Paris Windows

Written by admin on March 26, 2010 – 11:35 am -

It’s rare I have revelations in the true sense of the word. But recently, I realized I’ve seen and experienced so much of Paris simply by peering out my windows. And looking into them.

If this makes me sound as if I’m a voyeuse, it might be deserved. I’ve never considered myself one, but perhaps I should reconsider. Spending hours looking out of my apartment’s windows has given me insights into how the French live. It’s a very personal microcosm on Parisian life.

This view isn’t unique to France unless you live in the country or far enough away from neighbors you’d need to sneak around for a look-see or resort to binoculars.

However, when you live in Paris, few people have clear vistas. That’s one of the city’s charms. People talk about its rooftops and, yes, they’re lovely and do change according to the light, the weather and shadows. But they remain essentially the same if you live in central Paris. Rooftops aren’t living theater unless your thing is watching birds and where they perch.

Parisians rarely close their shutters unless they’re away and, if they’re home, why pull down shades or close curtains unless they want to darken their bedrooms when they’re sleeping. The French, at least in my quartier, don’t appear to be instilled with the same sense of modesty as Anglo-Saxons.

When I first moved into our home 20 years ago, many of our neighbors were older and lived predictable lives by the clock. The kitchens were functional, but that was about it. Many of them had racks where people would hang laundry to dry.  Many French didn’t believe in dryers because of the cost—they were expensive to run—and they could possibly ruin clothes.  No self-respecting French woman would put underwear in a dryer because undies are a true investment. Some people had maids and left the laundry to them.

Five years later, some of the apartments’ residents began dying off. If they were living in some of the smaller apartments across the courtyard where my bedrooms and kitchen are situated, more than likely a younger relative would move into the premises. As a rule, the French don’t like to sell property because of inheritance taxes and they feel better owning bricks and mortar.

Contrasted to Americans, most French didn’t redecorate for the sake of redecorating. Family furniture was cherished. Much of it was period and may have been recovered, while the walls were given a fresh coat of paint—but that was it.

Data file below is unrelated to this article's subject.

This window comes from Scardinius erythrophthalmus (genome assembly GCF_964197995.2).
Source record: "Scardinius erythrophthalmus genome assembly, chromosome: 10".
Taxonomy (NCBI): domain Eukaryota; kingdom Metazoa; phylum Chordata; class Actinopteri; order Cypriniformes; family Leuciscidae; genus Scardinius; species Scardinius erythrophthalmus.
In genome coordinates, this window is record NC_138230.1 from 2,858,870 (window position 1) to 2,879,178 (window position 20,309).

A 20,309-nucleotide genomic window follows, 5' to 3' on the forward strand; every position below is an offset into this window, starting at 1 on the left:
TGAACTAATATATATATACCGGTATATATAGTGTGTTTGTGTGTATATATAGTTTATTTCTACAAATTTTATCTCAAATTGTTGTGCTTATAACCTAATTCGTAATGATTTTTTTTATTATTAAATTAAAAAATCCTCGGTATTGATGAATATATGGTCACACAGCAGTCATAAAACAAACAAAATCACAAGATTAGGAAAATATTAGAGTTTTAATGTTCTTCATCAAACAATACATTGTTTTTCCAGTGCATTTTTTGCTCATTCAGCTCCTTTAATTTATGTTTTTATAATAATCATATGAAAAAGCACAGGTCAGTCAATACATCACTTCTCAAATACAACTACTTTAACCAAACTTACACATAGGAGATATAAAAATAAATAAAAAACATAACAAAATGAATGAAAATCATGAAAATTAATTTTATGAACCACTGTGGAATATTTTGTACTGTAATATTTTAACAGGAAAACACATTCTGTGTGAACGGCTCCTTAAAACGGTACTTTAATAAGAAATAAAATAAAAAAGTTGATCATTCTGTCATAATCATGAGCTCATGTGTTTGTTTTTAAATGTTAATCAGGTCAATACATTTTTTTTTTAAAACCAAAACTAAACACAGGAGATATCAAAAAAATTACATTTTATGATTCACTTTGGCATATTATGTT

The surprising thing is I didn’t know the name of my neighbors even though we were a part of the others lives. One couple had a cat and our kitties were brought to the window each morning to say hello.

There was a deaf woman who lived across the way who would always smile. When she first moved in, she had a lover. When they broke up, my heart ached for her. After approximately a year, another woman moved into the apartment and it was apparent their relationship was more than platonic.

We’d bump into each other on the street and always nod and smile but we never knew one another’s name. When the apartment was sold, I was sad when she moved out. A woman, who has covered every wall with purple wallpaper with tiny flowers, has bought it. She dresses and behaves to match the décor.  In other words, boring.

Babies have been born and I’ve seen them grow up. One teenager, whom I’d watched since she’d moved into the apartment with her parents, made the family’s apartment headquarters for all of her friends.  They’d come home after school, go into the garden and light up and they weren’t smoking cigarettes.  I did know the parents and debated as to whether or not I should tell them what was taking place while they were at work because the air was being permeated with smoke from cannabis and you could get a contact high. After a few weeks of ongoing parties, I did tell them and questioned my decision.

In recent years, many of the apartments have been sold and the area has made more than a few contractors and architects rich. Designer kitchens equipped with high-tech appliances and super chic bathrooms are now the rage.

New owners are gutting the apartments, and after they’ve completed the rehab, frequently decorated with Italian furniture mixed with antiques, they entertain. But they never close the curtains.

Which means you can see things at all times of the day and night, including parties.  They could be parties anywhere, except the French serve far more champagne and far less food.  I’ve attended so many of them, but from afar—across the courtyard or the street.  I’m tempted to organize a block party, but that would be so very un-French.

Discussing the know-your-neighbor-but-not phenomenon with the building’s guardienne, she laughed and told me that everyone refers to me as the American who’s always sitting in front of her computer. They’re right.

However, that doesn’t mean I miss so many of Paris’s nuances. Still, I’m becoming increasingly tempted to throw that party. If no one shows, so what? I’m betting it will be a mob scene since so many French have become increasingly Americanized.

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